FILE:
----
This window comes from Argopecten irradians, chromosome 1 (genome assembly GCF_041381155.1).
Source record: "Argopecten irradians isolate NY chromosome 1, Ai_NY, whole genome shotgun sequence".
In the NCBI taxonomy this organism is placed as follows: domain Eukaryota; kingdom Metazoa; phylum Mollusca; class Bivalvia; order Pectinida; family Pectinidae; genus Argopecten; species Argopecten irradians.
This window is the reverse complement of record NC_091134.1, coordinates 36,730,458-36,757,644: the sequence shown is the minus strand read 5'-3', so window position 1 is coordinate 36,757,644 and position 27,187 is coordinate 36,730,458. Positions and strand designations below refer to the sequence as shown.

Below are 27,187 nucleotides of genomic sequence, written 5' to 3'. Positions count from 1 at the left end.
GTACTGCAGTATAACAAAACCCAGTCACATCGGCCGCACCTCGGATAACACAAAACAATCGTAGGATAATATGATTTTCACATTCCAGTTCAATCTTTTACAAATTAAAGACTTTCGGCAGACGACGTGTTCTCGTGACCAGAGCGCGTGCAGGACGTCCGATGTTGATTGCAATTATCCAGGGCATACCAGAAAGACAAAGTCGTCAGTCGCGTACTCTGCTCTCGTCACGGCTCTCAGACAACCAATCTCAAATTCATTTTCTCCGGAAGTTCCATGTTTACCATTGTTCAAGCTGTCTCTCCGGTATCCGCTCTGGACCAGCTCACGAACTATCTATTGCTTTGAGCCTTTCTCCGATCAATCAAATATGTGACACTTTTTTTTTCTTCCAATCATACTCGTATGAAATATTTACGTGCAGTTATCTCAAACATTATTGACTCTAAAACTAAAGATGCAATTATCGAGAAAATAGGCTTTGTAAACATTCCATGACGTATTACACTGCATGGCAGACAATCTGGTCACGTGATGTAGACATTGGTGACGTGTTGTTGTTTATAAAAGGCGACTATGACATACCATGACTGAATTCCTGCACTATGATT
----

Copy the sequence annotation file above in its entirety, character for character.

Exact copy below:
This window comes from Argopecten irradians, chromosome 1 (genome assembly GCF_041381155.1).
Source record: "Argopecten irradians isolate NY chromosome 1, Ai_NY, whole genome shotgun sequence".
In the NCBI taxonomy this organism is placed as follows: domain Eukaryota; kingdom Metazoa; phylum Mollusca; class Bivalvia; order Pectinida; family Pectinidae; genus Argopecten; species Argopecten irradians.
This window is the reverse complement of record NC_091134.1, coordinates 36,730,458-36,757,644: the sequence shown is the minus strand read 5'-3', so window position 1 is coordinate 36,757,644 and position 27,187 is coordinate 36,730,458. Positions and strand designations below refer to the sequence as shown.

Below are 27,187 nucleotides of genomic sequence, written 5' to 3'. Positions count from 1 at the left end.
GTACTGCAGTATAACAAAACCCAGTCACATCGGCCGCACCTCGGATAACACAAAACAATCGTAGGATAATATGATTTTCACATTCCAGTTCAATCTTTTACAAATTAAAGACTTTCGGCAGACGACGTGTTCTCGTGACCAGAGCGCGTGCAGGACGTCCGATGTTGATTGCAATTATCCAGGGCATACCAGAAAGACAAAGTCGTCAGTCGCGTACTCTGCTCTCGTCACGGCTCTCAGACAACCAATCTCAAATTCATTTTCTCCGGAAGTTCCATGTTTACCATTGTTCAAGCTGTCTCTCCGGTATCCGCTCTGGACCAGCTCACGAACTATCTATTGCTTTGAGCCTTTCTCCGATCAATCAAATATGTGACACTTTTTTTTTCTTCCAATCATACTCGTATGAAATATTTACGTGCAGTTATCTCAAACATTATTGACTCTAAAACTAAAGATGCAATTATCGAGAAAATAGGCTTTGTAAACATTCCATGACGTATTACACTGCATGGCAGACAATCTGGTCACGTGATGTAGACATTGGTGACGTGTTGTTGTTTATAAAAGGCGACTATGACATACCATGACTGAATTCCTGCACTATGATT